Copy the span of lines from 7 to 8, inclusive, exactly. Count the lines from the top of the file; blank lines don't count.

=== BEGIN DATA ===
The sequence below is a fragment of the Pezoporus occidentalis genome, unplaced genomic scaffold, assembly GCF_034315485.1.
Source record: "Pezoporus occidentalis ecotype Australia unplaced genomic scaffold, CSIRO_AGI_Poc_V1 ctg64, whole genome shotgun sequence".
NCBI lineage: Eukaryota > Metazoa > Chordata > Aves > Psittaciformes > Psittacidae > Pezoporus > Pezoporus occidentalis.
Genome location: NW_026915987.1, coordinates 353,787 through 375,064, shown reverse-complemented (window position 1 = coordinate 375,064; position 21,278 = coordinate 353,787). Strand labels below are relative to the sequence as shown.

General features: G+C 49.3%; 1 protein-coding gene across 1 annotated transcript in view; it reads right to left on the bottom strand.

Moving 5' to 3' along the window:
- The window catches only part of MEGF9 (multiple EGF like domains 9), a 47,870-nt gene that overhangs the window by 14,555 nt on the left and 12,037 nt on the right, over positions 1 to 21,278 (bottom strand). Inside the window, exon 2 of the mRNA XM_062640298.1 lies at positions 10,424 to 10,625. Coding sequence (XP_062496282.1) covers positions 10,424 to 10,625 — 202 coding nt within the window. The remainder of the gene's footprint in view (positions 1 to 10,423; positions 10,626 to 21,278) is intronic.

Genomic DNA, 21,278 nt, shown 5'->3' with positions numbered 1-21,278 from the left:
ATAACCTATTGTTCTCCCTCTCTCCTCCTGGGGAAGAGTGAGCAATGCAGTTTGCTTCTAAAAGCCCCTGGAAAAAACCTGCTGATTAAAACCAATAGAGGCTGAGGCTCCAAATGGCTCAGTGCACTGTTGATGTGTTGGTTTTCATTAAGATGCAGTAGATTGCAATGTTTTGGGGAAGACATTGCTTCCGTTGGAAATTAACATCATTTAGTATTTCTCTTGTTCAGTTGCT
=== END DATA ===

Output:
- The window catches only part of MEGF9 (multiple EGF like domains 9), a 47,870-nt gene that overhangs the window by 14,555 nt on the left and 12,037 nt on the right, over positions 1 to 21,278 (bottom strand). Inside the window, exon 2 of the mRNA XM_062640298.1 lies at positions 10,424 to 10,625. Coding sequence (XP_062496282.1) covers positions 10,424 to 10,625 — 202 coding nt within the window. The remainder of the gene's footprint in view (positions 1 to 10,423; positions 10,626 to 21,278) is intronic.

Genomic DNA, 21,278 nt, shown 5'->3' with positions numbered 1-21,278 from the left: